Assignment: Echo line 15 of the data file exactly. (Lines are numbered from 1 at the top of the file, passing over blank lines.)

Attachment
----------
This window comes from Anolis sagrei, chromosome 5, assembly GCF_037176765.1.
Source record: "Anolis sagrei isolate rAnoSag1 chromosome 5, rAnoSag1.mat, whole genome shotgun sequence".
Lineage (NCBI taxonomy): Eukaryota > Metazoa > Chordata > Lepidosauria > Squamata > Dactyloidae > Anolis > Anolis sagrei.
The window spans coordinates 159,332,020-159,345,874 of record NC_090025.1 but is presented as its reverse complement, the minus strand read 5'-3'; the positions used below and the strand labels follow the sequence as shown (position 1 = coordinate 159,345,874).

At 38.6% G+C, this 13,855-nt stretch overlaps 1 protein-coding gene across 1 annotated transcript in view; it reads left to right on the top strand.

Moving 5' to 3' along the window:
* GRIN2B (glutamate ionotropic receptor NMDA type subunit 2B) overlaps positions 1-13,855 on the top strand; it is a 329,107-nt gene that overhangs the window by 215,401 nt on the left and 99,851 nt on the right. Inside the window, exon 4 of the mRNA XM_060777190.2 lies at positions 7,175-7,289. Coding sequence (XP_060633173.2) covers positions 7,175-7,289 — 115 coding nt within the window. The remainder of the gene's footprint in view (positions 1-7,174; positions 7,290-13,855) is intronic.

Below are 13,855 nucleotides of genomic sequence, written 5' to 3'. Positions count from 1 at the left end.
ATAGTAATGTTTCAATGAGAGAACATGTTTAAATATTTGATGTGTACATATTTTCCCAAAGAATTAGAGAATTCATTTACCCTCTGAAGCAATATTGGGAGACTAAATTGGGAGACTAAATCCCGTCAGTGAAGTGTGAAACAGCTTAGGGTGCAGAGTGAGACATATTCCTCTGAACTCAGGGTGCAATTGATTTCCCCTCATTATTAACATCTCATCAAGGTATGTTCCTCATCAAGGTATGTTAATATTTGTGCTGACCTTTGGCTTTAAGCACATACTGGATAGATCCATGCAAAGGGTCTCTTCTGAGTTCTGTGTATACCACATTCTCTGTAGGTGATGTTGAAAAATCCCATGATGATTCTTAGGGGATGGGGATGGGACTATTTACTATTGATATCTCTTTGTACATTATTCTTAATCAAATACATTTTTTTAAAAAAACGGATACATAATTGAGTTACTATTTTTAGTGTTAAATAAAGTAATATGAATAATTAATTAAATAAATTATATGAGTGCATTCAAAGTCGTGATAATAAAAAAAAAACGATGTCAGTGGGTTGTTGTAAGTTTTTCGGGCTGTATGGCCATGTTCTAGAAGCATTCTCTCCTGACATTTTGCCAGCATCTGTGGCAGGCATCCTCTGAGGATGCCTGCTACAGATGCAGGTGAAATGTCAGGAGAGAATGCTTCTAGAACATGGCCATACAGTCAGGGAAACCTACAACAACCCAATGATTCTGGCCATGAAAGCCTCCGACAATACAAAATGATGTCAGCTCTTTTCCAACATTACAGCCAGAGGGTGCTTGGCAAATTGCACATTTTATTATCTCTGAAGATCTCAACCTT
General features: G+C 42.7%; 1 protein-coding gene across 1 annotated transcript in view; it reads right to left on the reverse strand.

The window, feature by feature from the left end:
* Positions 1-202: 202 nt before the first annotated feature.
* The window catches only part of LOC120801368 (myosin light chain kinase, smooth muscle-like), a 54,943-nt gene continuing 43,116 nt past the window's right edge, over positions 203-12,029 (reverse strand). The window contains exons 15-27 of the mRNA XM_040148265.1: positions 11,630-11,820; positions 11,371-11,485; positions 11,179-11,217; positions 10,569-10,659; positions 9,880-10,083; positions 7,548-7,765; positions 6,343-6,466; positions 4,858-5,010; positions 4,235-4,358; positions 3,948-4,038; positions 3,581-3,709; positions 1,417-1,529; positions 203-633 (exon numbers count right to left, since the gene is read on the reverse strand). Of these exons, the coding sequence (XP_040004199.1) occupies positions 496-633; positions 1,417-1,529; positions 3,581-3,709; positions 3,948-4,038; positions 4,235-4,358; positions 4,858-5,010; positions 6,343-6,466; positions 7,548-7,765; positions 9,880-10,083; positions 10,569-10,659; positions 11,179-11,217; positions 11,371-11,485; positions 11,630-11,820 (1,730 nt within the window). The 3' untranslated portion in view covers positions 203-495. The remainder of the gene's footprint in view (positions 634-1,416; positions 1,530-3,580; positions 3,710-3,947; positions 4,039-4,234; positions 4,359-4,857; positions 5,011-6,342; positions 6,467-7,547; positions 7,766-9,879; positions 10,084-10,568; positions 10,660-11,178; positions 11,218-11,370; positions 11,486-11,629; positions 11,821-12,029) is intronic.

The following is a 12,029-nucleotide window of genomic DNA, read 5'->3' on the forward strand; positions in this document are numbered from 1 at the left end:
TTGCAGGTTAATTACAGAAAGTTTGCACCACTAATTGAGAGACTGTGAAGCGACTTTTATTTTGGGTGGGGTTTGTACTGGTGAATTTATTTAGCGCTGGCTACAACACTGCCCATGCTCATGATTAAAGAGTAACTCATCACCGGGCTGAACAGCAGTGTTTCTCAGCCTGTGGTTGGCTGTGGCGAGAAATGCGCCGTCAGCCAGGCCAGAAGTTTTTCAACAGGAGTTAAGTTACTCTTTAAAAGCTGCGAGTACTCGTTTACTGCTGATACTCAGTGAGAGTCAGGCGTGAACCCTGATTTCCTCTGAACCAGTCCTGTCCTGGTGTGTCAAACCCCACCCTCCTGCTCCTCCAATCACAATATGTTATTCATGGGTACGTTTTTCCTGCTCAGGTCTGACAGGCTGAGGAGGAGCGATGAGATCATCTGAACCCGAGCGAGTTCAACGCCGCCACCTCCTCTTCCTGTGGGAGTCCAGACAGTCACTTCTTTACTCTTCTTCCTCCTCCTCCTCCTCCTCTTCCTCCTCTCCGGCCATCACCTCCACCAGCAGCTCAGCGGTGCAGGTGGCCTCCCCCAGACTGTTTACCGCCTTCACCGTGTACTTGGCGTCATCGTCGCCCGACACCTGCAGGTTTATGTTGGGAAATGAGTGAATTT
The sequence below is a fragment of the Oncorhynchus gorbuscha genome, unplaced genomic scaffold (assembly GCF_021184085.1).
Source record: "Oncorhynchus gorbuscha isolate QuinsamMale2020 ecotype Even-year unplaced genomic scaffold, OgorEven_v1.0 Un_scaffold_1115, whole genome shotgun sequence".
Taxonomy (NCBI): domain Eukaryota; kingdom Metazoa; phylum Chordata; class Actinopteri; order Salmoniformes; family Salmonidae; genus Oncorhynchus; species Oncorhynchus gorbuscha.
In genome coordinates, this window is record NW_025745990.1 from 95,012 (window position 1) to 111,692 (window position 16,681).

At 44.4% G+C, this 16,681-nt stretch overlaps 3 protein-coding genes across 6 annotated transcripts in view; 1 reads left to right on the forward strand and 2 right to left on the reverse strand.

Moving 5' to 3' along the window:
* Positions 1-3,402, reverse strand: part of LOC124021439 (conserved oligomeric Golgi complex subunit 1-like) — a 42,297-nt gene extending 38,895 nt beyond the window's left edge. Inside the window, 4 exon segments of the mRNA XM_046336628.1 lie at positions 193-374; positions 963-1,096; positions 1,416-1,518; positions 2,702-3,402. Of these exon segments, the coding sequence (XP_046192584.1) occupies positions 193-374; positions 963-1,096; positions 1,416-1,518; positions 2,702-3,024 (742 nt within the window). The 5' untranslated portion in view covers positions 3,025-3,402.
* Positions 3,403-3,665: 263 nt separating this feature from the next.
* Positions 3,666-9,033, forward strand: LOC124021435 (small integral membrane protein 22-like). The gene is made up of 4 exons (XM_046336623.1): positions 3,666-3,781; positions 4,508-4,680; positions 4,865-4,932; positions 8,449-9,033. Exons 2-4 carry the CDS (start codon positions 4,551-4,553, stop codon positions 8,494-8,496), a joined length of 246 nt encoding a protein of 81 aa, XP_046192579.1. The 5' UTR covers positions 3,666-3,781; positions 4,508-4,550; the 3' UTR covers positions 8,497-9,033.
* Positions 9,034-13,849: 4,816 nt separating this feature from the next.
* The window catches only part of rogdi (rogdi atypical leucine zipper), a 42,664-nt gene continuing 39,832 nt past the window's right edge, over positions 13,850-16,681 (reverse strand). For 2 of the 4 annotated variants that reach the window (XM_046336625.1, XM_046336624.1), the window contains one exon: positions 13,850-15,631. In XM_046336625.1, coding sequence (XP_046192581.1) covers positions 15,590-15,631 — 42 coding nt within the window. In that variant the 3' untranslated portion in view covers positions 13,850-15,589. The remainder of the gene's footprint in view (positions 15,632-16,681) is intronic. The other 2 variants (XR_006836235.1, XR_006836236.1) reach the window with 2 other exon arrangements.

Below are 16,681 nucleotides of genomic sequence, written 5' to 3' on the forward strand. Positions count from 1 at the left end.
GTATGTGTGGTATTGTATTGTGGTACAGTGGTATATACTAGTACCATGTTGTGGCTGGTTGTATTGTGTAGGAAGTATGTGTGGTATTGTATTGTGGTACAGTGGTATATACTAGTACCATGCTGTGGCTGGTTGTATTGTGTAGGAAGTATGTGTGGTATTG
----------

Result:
TTGCAGGTTAATTACAGAAAGTTTGCACCACTAATTGAGAGACTGTGAAGCGACTTTTATTTTGGGTGGGGTTTGTACTGGTGAATTTATTTAGCGCTGGCTACAACACTGCCCATGCTCATGATTAAAGAGTAACTCATCACCGGGCTGAACAGCAGTGTTTCTCAGCCTGTGGTTGGCTGTGGCGAGAAATGCGCCGTCAGCCAGGCCAGAAGTTTTTCAACAGGAGTTAAGTTACTCTTTAAAAGCTGCGAGTACTCGTTTACTGCTGATACTCAGTGAGAGTCAGGCGTGAACCCTGATTTCCTCTGAACCAGTCCTGTCCTGGTGTGTCAAACCCCACCCTCCTGCTCCTCCAATCACAATATGTTATTCATGGGTACGTTTTTCCTGCTCAGGTCTGACAGGCTGAGGAGGAGCGATGAGATCATCTGAACCCGAGCGAGTTCAACGCCGCCACCTCCTCTTCCTGTGGGAGTCCAGACAGTCACTTCTTTACTCTTCTTCCTCCTCCTCCTCCTCCTCTTCCTCCTCTCCGGCCATCACCTCCACCAGCAGCTCAGCGGTGCAGGTGGCCTCCCCCAGACTGTTTACCGCCTTCACCGTGTACTTGGCGTCATCGTCGCCCGACACCTGCAGGTTTATGTTGGGAAATGAGTGAATTT